B'wood and movie merchandising - still a long way to go
Inspired by Hollywood, the Hindi film industry is beginning to go into film merchandising - introducing dolls, masks, key chains, school bags and T-shirts - and hopes to one day reap millions like in the West.entertainment Updated: Oct 07, 2008 13:58 IST
Inspired by Hollywood, the Hindi film industry is beginning to go into film merchandising - introducing dolls, masks, key chains, school bags and T-shirts - and hopes to one day reap millions like in the West.
In the US, manufacturers and retailers collectively earn $16 billion annually from Hollywood movie merchandise. According to a Hollywood trade report, the studios also earn close to what their movies fetch from the box office and home entertainment market from their film's merchandise.
The success stories are far too many in Hollywood. Director George Lucas earned about $9 billion from merchandising and sequel rights of Star Wars. Producers of the Harry Potter series have so far collected $11.8 billion from different contracts. Merchandise from the E.T. fetched filmmaker Steven Spielberg over $1 billion.
Though Bollywood has started to realise the potential of movie merchandising now, the revenues it has been able to earn from it are paltry.
"The Indian market is yet to catch up with movie merchandising. But there is great potential for the movie merchandise business to grow," Saurabh Varma, chief marketing officer of Reliance BIG Pictures, told IANS.
Right now all eyes are on Drona merchandise brought out by Zapak. These include a combination of games and toys, comprising two sword packs - Drona and Ritz - Magic Busters, Mind Masters, Mystery Shockers and Bully Zapper pack.
A series of comics are also being published based on the key characters of Drona, which stars Abhishek Bachchan and Priyanka Chopra. The first in the series - The Adventures of Drona - has already hit the stands. The series are being marketed by Euro Kids.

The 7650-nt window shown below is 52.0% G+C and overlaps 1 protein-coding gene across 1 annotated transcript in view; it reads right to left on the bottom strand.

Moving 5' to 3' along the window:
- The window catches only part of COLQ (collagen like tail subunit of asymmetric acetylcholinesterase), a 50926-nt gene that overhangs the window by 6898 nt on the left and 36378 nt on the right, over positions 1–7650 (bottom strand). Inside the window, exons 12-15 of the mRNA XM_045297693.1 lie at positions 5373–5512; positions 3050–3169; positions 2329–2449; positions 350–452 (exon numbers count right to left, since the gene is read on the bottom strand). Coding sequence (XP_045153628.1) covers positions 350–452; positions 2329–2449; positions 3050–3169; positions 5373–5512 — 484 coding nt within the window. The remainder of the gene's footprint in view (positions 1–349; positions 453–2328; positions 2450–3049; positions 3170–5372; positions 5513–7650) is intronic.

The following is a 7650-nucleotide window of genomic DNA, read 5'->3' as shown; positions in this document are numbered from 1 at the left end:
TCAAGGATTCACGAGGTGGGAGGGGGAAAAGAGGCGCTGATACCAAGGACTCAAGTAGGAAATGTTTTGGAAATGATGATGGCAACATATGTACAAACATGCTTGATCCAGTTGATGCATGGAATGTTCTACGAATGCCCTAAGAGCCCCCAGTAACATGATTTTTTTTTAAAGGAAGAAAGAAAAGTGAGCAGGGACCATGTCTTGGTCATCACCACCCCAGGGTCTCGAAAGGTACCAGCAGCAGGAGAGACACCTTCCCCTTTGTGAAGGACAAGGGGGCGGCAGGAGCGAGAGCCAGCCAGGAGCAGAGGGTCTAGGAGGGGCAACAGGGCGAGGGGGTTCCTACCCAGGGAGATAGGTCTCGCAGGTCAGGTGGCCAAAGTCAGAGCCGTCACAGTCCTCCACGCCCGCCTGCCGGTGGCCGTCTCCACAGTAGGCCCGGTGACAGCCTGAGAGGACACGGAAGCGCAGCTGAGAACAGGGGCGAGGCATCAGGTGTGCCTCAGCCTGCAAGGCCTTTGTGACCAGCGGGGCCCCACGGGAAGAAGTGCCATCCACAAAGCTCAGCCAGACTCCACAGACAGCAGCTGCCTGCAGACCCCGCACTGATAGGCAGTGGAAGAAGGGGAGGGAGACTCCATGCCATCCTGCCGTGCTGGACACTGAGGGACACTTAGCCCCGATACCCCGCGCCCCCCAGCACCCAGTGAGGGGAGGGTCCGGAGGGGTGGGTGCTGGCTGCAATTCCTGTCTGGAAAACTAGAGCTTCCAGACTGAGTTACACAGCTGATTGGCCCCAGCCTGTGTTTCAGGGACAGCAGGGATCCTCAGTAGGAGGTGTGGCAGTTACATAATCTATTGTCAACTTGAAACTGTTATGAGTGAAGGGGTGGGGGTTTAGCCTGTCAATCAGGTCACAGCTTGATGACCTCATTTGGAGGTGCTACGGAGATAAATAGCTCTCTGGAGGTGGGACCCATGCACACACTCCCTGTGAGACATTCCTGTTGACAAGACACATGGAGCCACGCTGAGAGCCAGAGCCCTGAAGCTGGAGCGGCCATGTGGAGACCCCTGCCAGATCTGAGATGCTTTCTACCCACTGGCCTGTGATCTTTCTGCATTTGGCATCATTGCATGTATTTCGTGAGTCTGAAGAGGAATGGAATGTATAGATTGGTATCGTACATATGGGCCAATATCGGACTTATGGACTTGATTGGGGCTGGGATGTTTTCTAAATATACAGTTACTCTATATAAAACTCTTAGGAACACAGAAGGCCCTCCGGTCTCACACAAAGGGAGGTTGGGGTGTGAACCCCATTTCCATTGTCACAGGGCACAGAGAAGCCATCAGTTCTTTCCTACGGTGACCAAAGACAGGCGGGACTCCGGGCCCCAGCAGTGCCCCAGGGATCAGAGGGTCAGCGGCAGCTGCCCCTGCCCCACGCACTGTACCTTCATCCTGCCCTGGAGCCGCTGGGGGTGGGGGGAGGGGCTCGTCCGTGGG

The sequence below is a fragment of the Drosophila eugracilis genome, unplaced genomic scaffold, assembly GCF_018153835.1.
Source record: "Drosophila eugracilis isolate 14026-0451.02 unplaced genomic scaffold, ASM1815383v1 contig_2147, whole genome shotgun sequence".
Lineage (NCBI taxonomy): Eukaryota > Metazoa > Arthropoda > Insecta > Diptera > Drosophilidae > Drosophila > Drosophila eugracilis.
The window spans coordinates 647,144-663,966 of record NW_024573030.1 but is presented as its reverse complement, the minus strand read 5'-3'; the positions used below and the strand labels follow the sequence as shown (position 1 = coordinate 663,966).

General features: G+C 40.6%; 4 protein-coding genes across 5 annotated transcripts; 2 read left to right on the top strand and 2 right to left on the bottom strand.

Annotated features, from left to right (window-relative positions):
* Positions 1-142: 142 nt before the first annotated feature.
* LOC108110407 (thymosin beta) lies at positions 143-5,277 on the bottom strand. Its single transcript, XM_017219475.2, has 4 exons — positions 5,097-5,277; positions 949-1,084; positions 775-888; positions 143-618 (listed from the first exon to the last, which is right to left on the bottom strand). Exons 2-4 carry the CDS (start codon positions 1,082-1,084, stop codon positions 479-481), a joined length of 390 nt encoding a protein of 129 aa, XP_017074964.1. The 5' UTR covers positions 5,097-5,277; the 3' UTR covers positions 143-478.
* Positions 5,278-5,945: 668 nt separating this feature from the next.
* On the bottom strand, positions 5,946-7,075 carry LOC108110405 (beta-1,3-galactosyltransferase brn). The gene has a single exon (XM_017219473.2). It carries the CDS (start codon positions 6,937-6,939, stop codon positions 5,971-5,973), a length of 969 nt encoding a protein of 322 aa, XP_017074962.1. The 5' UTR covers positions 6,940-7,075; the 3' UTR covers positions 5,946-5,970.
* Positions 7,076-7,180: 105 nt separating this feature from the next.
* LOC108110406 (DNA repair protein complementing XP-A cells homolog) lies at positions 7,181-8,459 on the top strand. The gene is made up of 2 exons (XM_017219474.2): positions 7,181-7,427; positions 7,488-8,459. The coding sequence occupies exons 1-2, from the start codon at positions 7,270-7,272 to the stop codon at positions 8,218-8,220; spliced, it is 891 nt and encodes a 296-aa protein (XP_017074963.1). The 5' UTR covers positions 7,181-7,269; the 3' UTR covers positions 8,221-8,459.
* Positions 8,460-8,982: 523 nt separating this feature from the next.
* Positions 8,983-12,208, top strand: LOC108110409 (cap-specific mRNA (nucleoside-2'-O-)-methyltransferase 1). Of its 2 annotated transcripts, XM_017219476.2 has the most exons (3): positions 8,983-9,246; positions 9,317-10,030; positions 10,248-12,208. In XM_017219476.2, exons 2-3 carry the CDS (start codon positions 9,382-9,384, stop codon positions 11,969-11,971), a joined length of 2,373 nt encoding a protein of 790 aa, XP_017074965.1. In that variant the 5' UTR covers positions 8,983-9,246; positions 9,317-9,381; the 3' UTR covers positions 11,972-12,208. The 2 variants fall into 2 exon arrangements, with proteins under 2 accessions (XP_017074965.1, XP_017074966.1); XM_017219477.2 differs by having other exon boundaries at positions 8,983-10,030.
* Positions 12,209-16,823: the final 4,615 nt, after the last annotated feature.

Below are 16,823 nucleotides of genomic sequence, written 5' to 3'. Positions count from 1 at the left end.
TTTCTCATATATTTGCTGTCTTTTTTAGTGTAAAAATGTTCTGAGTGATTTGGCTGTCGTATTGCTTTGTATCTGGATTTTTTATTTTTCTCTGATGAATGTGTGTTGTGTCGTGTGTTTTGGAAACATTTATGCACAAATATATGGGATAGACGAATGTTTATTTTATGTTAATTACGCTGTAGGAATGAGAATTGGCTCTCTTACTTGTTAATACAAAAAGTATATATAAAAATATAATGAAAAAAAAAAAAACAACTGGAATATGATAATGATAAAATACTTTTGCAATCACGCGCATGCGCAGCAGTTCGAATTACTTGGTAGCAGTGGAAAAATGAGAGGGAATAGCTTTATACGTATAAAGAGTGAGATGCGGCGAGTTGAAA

"If you look at a Hollywood movie, the revenues are split evenly between theatre (ticket) sales, home entertainment and merchandise. In India, cinema merchandise at the moment generates nothing. That is going to change with malls and multiplexes and a middle class of hundreds of millions," said Andrew Heffernan of Eros International, the producers of Drona.
In the merchandising sector, Bollywood has had very few successful deals so far. One of them was producer-director Rakesh Roshan's deal with Pantaloons for his 2006 movie Krrish - it proved to be fruitful for the maker as well as the retail chain.
"The range of Krrish merchandise, consisting of dolls, masks, key chains, colouring books, watches, rainwear, school bags and T-shirts evoked good response from children, more so because the movie was a success," said Sanjeev Agrawal, president (marketing) of Pantaloons.
Another example is Farah Khan's tie-up with Shoppers' Stop. The clothing line made most of the mutual benefits by entering into a marketing agreement for the apparel right of her film Om Shanti Om.
But the sale of licensed products of a movie, as Aggarwal said, is directly linked to its box-office performance. He cited Harry Baweja's Love Story 2050 as a good example.
Though Cartoon Network Enterprise had brought out a range of retail products of the movie, the sale dropped after its lacklustre box-office performance across the country.
The same happened with Dhan Dhana Dhan Goal. Reebok had tied up with UTV Motion Pictures to release merchandise based on the film, but the demand dipped when the Arshad Warsi-John Abraham starrer slumped at the box office.
But Varma of Reliance BIG Pictures doesn't agree and said: "Sometimes, a movie may be a failure, but some of its components stay in mind and that helps the sale of its merchandise. Like spy gadgets, hovercrafts, interactive robots and the boo doll, which were key features of Love Story 2050, sold well even though the movie might not have been a great success."
Rajjat A. Barjatya, managing director of Rajshri Media, added: "It is only lately that the marketing of movie merchandise has been done in an organised way with the entry of pan-Indian retail chains. But the problem of piracy still remains."
He said that Rajshri Films had brought out a limited range merchandise of their superhit movie Hum Aapke Hain Kaun, but pirated copies arrived in the market soon, affecting the sale of the original products.
"The problem, of course, still remains," he rued.
Despite the not so encouraging results, merchandising in India is poised to grow. Recently, entertainment, media and communications company Percept announced a 50-50 joint venture with the Future Group. Called Bollywood Retail, the joint venture will invest Rs.500 million initially to sell Bollywood merchandise.